Regional health authorities have told The Local that across the whole of the Île-de-France region they have carried out 10,134 tests at the pop-up centres since they began the programme on May 11th. The positivity rate of the tests was 0.72 percent.
In Seine Seine Saint-Denis alone 2,714 tests have been carried out, with only 22 positive results, a positivity rate of 0.81 percent.
Coronavirus health advice in Arabic inside the centre in Pantin. Photo: The Local
A coronavirus hot-spot
Seine Saint-Denis is seen as a key battleground against a second wave of infections. The area was hit particularly hard first time around and scientists have predicted that if there is a second wave it will likely emerge in Paris and its suburbs.
The epidemic swept mercilessly through its densely populated neighbourhoods, pushing the mortality rate up by 130 percent in March, more than anywhere else in the country.
In addition to being densely populated, Seine Saint-Denis is home to many of Paris’ key workers – cleaners, drivers, bin collectors, health workers and others – who did not have the option of working from home.
When the Paris public transport was running with nearly empty trains and buses, the metro line 13, which connects the urban areas in Seine Saint-Denis with the city centre, was packed with people who needed to get to work.
At the time, France was still lacking masks, and many of the workers were braving the contagion without protective equipment.
Another factor was that the country's lockdown, credited with stemming the spread of the epidemic, wasn't quite as effective in Seine Saint-Denis as it was elsewhere due to the characteristics of the area.
“The problem was not that the inhabitants did not want to confine themselves, it was just much harder for them do to it in practice,” he said.
This meant there was an even greater need for innovative testing strategies, not least because Seine Saint-Denis is home to a big proportion of the Paris region’s immigrant population, many of whom might shy away from public health initiatives where they need to answer questions and fill out forms.
A visitor watching the French President speaking inside the community centre in Pantin, before he got tested. Photo: The Local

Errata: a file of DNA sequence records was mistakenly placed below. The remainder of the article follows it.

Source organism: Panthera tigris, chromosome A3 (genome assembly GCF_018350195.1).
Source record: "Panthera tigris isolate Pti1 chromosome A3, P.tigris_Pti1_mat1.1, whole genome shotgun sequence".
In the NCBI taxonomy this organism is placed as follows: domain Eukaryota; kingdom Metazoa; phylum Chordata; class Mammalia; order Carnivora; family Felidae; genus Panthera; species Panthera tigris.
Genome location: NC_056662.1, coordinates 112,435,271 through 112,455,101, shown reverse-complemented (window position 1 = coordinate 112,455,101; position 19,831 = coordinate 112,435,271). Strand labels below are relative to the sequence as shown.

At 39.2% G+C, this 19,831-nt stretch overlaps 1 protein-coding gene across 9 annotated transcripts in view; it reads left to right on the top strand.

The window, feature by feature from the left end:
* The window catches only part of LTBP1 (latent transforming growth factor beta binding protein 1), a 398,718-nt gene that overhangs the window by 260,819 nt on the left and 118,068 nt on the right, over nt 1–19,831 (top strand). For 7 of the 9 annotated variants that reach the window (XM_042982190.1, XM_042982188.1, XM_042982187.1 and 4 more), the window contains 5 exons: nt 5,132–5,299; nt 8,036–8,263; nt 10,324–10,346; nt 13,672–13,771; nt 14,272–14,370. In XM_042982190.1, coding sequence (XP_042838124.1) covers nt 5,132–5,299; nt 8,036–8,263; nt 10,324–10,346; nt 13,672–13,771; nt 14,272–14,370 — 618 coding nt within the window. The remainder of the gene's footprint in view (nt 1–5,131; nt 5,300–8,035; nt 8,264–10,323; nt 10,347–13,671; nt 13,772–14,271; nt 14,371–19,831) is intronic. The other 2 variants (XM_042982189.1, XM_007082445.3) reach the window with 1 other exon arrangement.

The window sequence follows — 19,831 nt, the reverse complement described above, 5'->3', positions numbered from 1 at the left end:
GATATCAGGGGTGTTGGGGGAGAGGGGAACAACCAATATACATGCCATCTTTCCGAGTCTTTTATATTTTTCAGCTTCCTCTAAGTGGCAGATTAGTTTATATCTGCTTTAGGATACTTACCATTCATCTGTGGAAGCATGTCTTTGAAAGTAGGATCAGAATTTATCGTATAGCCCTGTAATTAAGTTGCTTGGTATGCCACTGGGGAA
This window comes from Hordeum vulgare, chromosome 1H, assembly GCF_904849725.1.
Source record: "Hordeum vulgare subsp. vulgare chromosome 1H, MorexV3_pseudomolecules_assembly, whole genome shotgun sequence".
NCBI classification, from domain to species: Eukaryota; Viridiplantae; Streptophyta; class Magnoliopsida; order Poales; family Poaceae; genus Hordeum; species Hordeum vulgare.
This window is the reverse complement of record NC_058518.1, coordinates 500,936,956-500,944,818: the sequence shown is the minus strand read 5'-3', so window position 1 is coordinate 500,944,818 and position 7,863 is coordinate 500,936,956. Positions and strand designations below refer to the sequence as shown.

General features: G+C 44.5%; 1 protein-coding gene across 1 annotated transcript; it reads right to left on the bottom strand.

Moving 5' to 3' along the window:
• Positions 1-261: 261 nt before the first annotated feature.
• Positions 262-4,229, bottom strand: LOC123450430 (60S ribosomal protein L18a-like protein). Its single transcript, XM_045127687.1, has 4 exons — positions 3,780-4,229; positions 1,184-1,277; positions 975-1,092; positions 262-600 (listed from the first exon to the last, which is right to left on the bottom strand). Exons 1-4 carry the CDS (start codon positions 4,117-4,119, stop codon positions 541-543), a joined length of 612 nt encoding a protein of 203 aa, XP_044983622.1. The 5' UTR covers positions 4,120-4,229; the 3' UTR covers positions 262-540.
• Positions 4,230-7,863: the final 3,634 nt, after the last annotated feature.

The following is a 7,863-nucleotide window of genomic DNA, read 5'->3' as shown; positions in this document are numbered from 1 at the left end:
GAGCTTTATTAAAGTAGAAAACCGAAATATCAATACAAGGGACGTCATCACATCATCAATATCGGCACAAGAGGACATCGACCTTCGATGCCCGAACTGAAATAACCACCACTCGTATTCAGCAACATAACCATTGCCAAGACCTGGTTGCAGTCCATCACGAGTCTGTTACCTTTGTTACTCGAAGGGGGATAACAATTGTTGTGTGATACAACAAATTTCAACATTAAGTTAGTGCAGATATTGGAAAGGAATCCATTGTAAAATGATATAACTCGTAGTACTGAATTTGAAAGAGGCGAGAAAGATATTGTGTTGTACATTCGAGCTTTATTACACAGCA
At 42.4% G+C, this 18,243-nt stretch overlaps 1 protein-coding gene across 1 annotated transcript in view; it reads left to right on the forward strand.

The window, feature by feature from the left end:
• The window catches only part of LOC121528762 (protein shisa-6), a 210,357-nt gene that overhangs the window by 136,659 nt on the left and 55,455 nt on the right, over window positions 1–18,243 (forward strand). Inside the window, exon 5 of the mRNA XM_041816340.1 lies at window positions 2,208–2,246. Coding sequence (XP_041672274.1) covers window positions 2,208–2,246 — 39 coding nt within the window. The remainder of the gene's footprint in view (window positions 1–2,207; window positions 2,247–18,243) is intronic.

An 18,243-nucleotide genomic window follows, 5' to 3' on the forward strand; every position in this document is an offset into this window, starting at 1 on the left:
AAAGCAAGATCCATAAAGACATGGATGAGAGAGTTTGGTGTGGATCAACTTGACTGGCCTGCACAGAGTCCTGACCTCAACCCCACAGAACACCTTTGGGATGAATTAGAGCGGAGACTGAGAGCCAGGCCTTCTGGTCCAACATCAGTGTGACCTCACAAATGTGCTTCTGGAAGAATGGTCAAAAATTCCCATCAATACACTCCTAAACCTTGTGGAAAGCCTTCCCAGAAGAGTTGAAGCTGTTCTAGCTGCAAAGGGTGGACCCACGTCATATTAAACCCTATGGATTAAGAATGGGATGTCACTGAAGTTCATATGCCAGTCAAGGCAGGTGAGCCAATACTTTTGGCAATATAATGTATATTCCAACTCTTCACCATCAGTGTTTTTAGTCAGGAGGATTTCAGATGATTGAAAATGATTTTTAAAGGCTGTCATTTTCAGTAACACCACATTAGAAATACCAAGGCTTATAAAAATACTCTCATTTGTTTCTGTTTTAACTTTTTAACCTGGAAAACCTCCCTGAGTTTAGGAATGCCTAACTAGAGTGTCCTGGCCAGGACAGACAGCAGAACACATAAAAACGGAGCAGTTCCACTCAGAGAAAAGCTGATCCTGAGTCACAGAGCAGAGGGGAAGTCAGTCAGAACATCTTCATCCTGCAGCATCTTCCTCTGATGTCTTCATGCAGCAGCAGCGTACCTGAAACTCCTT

'A hot-spot strategy'
The pop-up test centres have been backed by experts.
“When making public health decisions you want to consider all different levels and ask: what’s the best approach?,” said Claire Chaumont, a French instructor at Harvard T.H. Chan School of Public Health in the United States.
Chaumont said she believes the French strategy – setting up easily accessible, no-questions-asked test centres – was a good way to reach people who otherwise would fall through the cracks.
“This is not a blanket strategy but a hot-spot strategy,” Chaumont said. “From a public health perspective that makes a lot of sense.”
Celestin-Alexis Agbessi, an emergency doctor at the Parisian hospital Bichat, one of the Paris region’s reference hospitals for coronavirus patients, said the pop-up testing initiative was “the only good strategy,” in an area that “because it had been let down by the state, needed positive discrimination.”
Antoine Flahault, professor of public health and Director of the Institute of Global Health at the University of Geneva, has warned that countries in Europe need to prepare for a second wave and that extensive testing was the key to discover and eliminate new transmission chains.
“It's crucial to focus on deprived areas, because it’s very hard to impose lockdown there,” he said.
Seine Saint-Denis goes green
In mid-June the situation looked a lot better in Seine Saint-Denis than mid-April, when the coronavirus pandemic peaked in France.
Since Mid-April, Seine Saint-Denis’ coronavirus rates have dwindled alongside the rest of the country, in a national trend that can largely be explained by the positive, long term effects of the strict, nationwide lockdown as well as the change in testing strategy which has allowed authorities to quickly identify and isolate dozens of new clusters.
Over the two months the number of people hospitalised for the coronavirus in Seine Saint-Denis was more than halved, from over 1,600 in mid-April to 754 mid-June.
Intensive care rates also plunged, down from 251 critically ill patients in mid-April to 68 mid-June, according to the French public health agency Santé Public France.
On June 14th, President Macron announced that the entire Paris region, including Seine Saint-Denis, would turn green one week earlier than planned – meaning lockdown rules would be relaxed further.
The region had originally remained red in May before becoming an orange coronavirus zone as its level of contagion had remained too high to completely reopen cafés and bars alongside the rest of the country.
‘We will stay as long as it takes’
Île-de-France regional health chief Ginot however stressed that persuading people to visit the pop-up test centres was only one part of a larger, multilayered plan to prevent a resurgence of the virus.
The effectiveness of the centres in the battle against a second wave was not just about testing.
“It permits us to talk to people about coronavirus. It helps people understand that it's still a problem,” he said.
There was no set end-date to the project yet, and Ginot said they would stay for as long as they were needed.
“We will continue for as long as it takes. Either because there is a demand from the population, or because the health situation requires us to stay,” he said.